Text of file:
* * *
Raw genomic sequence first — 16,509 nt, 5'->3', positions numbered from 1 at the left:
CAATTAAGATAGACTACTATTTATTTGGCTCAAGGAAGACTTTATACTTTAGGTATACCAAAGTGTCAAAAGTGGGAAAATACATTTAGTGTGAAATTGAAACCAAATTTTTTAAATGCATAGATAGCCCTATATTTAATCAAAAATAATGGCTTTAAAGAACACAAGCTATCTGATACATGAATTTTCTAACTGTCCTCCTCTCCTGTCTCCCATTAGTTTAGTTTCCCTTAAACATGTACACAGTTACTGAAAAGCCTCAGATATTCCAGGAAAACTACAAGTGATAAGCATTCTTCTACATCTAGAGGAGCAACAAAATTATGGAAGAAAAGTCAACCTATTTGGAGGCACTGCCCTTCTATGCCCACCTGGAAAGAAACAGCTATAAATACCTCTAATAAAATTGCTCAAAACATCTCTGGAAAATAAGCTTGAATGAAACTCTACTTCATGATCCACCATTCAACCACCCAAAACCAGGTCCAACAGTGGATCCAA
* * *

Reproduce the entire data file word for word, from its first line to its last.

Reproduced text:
Raw genomic sequence first — 16,509 nt, 5'->3', positions numbered from 1 at the left:
CAATTAAGATAGACTACTATTTATTTGGCTCAAGGAAGACTTTATACTTTAGGTATACCAAAGTGTCAAAAGTGGGAAAATACATTTAGTGTGAAATTGAAACCAAATTTTTTAAATGCATAGATAGCCCTATATTTAATCAAAAATAATGGCTTTAAAGAACACAAGCTATCTGATACATGAATTTTCTAACTGTCCTCCTCTCCTGTCTCCCATTAGTTTAGTTTCCCTTAAACATGTACACAGTTACTGAAAAGCCTCAGATATTCCAGGAAAACTACAAGTGATAAGCATTCTTCTACATCTAGAGGAGCAACAAAATTATGGAAGAAAAGTCAACCTATTTGGAGGCACTGCCCTTCTATGCCCACCTGGAAAGAAACAGCTATAAATACCTCTAATAAAATTGCTCAAAACATCTCTGGAAAATAAGCTTGAATGAAACTCTACTTCATGATCCACCATTCAACCACCCAAAACCAGGTCCAACAGTGGATCCAA